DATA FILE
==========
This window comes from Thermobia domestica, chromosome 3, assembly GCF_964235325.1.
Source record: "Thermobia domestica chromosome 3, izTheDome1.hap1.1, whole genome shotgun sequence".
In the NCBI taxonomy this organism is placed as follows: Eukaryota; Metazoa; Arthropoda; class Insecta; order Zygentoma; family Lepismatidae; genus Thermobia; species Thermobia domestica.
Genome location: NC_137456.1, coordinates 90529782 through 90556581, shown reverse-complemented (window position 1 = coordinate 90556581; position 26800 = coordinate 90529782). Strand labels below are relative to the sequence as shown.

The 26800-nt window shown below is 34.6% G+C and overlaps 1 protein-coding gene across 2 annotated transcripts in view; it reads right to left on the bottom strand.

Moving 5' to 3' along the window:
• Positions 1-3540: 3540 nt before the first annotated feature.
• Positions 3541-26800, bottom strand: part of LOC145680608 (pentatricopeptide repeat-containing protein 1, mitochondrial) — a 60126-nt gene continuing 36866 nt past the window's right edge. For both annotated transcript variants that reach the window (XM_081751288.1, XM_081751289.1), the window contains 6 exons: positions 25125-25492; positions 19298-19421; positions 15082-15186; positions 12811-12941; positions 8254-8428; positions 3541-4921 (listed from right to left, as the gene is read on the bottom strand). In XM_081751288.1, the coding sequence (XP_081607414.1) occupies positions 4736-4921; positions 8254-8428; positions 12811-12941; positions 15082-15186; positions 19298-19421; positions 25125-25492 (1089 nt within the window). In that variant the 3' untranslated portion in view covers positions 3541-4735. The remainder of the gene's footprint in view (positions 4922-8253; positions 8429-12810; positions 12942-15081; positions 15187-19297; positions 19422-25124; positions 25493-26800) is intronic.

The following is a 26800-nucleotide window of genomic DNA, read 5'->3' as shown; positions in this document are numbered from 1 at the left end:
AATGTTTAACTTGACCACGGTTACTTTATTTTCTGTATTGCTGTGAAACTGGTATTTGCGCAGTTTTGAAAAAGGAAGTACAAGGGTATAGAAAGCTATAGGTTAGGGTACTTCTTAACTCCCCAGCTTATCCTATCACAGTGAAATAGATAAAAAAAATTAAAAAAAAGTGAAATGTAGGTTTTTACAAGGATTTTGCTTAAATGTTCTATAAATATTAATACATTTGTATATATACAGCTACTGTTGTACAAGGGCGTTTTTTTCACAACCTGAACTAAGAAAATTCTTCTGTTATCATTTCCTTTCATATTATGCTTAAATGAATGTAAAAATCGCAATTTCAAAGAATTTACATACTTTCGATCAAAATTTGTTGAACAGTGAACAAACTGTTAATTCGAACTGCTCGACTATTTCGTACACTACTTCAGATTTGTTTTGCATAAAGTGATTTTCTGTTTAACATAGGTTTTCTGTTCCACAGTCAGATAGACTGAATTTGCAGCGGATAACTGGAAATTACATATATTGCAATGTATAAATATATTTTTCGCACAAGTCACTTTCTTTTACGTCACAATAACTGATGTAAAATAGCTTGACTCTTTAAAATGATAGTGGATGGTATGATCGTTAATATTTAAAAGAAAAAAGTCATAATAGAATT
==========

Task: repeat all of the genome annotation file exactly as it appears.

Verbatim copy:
This window comes from Thermobia domestica, chromosome 3, assembly GCF_964235325.1.
Source record: "Thermobia domestica chromosome 3, izTheDome1.hap1.1, whole genome shotgun sequence".
In the NCBI taxonomy this organism is placed as follows: Eukaryota; Metazoa; Arthropoda; class Insecta; order Zygentoma; family Lepismatidae; genus Thermobia; species Thermobia domestica.
Genome location: NC_137456.1, coordinates 90529782 through 90556581, shown reverse-complemented (window position 1 = coordinate 90556581; position 26800 = coordinate 90529782). Strand labels below are relative to the sequence as shown.

The 26800-nt window shown below is 34.6% G+C and overlaps 1 protein-coding gene across 2 annotated transcripts in view; it reads right to left on the bottom strand.

Moving 5' to 3' along the window:
• Positions 1-3540: 3540 nt before the first annotated feature.
• Positions 3541-26800, bottom strand: part of LOC145680608 (pentatricopeptide repeat-containing protein 1, mitochondrial) — a 60126-nt gene continuing 36866 nt past the window's right edge. For both annotated transcript variants that reach the window (XM_081751288.1, XM_081751289.1), the window contains 6 exons: positions 25125-25492; positions 19298-19421; positions 15082-15186; positions 12811-12941; positions 8254-8428; positions 3541-4921 (listed from right to left, as the gene is read on the bottom strand). In XM_081751288.1, the coding sequence (XP_081607414.1) occupies positions 4736-4921; positions 8254-8428; positions 12811-12941; positions 15082-15186; positions 19298-19421; positions 25125-25492 (1089 nt within the window). In that variant the 3' untranslated portion in view covers positions 3541-4735. The remainder of the gene's footprint in view (positions 4922-8253; positions 8429-12810; positions 12942-15081; positions 15187-19297; positions 19422-25124; positions 25493-26800) is intronic.

The following is a 26800-nucleotide window of genomic DNA, read 5'->3' as shown; positions in this document are numbered from 1 at the left end:
AATGTTTAACTTGACCACGGTTACTTTATTTTCTGTATTGCTGTGAAACTGGTATTTGCGCAGTTTTGAAAAAGGAAGTACAAGGGTATAGAAAGCTATAGGTTAGGGTACTTCTTAACTCCCCAGCTTATCCTATCACAGTGAAATAGATAAAAAAAATTAAAAAAAAGTGAAATGTAGGTTTTTACAAGGATTTTGCTTAAATGTTCTATAAATATTAATACATTTGTATATATACAGCTACTGTTGTACAAGGGCGTTTTTTTCACAACCTGAACTAAGAAAATTCTTCTGTTATCATTTCCTTTCATATTATGCTTAAATGAATGTAAAAATCGCAATTTCAAAGAATTTACATACTTTCGATCAAAATTTGTTGAACAGTGAACAAACTGTTAATTCGAACTGCTCGACTATTTCGTACACTACTTCAGATTTGTTTTGCATAAAGTGATTTTCTGTTTAACATAGGTTTTCTGTTCCACAGTCAGATAGACTGAATTTGCAGCGGATAACTGGAAATTACATATATTGCAATGTATAAATATATTTTTCGCACAAGTCACTTTCTTTTACGTCACAATAACTGATGTAAAATAGCTTGACTCTTTAAAATGATAGTGGATGGTATGATCGTTAATATTTAAAAGAAAAAAGTCATAATAGAATT